SEASIDE - More than one billion grains of sand will join forces Friday and Saturday in front of the Turnaround to help sand sculptors create works of art.
No experience is necessary to get sand between the toes at the Seaside Chamber of Commerce's Sand Sculpture and Beach Festival. Festival organizers will offer a free workshop on the beach at 3 p.m. Friday, Sept. 19 in front of the Turnaround. Expert sand sculptor Bert Adams will teach techniques and tips to make an impressive sand sculpture. Adams will provide tools, but students should bring their own shovels and buckets.
But if you prefer to watch, five masters also will be on the sand, including Billings, Mont. sand carver Bill Dow. Dow frequently sculpts Lewis and Clark scenes and is known for his human and animal realism.
"This is a fun, family event," said Committee Chairman Ed Thatcher. "That's the number one rule: you must have fun. If you're not having fun, you shouldn't be there."
Competition will be from 9:30 a.m. to 2:30 p.m. Winning teams will be announced at 4 p.m.
All material is provided on the beach: sand and water. All sand used in the sculpture must be from within the team's plot. The only decorations allowed are seaweed, seashells and other biodegradable, non-human manufactured materials found on the beach.
And no fancy, gas- and battery-powered tools are allowed. "Human-powered" tools including masonry, garden or household implements, shovels and tampers are allowed. Forms are also allowed, as long as the sand is sculpted and textured by hand after the form is removed. There is no limit on buckets and sprayers.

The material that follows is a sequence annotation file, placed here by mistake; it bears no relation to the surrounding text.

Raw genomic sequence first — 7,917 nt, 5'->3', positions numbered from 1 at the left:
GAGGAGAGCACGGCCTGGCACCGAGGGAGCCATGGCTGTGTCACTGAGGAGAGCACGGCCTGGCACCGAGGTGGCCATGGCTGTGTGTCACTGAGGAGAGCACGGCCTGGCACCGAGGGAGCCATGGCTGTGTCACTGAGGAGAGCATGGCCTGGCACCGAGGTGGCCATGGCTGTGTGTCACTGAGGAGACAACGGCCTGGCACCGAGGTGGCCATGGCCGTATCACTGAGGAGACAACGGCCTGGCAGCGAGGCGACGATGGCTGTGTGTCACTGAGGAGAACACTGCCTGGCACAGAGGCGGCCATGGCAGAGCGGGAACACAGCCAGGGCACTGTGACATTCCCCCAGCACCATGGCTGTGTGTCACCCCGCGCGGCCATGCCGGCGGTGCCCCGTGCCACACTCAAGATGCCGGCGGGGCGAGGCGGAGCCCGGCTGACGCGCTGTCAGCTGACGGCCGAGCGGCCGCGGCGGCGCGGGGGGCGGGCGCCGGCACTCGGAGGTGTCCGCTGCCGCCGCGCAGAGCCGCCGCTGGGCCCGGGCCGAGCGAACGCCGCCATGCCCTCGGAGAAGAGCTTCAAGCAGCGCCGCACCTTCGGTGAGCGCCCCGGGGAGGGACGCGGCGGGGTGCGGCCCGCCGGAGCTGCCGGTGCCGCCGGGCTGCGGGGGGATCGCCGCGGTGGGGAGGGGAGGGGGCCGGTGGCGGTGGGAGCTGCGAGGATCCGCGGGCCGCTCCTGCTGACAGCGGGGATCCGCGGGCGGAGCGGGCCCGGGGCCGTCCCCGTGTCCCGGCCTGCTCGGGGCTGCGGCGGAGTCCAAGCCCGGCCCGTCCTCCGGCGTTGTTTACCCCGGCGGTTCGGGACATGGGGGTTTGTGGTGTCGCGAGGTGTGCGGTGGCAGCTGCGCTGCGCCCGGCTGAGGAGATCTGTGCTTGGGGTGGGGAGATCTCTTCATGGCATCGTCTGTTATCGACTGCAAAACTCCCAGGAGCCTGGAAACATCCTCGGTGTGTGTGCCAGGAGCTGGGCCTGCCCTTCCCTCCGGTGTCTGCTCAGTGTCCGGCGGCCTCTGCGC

Teams may be created with no more than 10 adults inside a plot, and unlimited team members under age 10. Unlimited team members of all ages also may be located outside the plot.
All plots are 20- by 20-feet, except for the children and family divisions, which are 12- by 12-feet. Fees are $5 per person for open team division, $5 per person for novice team division and $10 per family for the family team division. Children's teams are free.
Just for fun, festival-goers can get their photo taken in a Christmas scene created by "Hard Sand Cafe," a world-famous sand sculpture team. The photos are often used as Christmas cards during the holidays. Donations will be accepted.
Organizers have planned for between 10,000 and 13,000 people, depending on the weather, Thatcher said.
Build a better sand sculptureUse these tips from sandcastlecentral.com to build a better sand sculpture. Make sure you have plenty of water nearby. It's the "glue" that holds all that sand together.
Start by creating a mound of very wet sand, and then build your sculpture from that mound with other layers of wet sand. Do not pound, push, pack or pummel sand into the shape you want. Jiggle wet sand with gentle pressure to distribute water consistently. This will bind the layers to each other. To create a tower, use smaller handfuls of sand as the tower rises. This will keep it from being top-heavy and toppling over.
To create a wall, create bricks from handfuls of wet sand. Lay them end-to-end for the desired length, then layer the bricks for the desired heighth.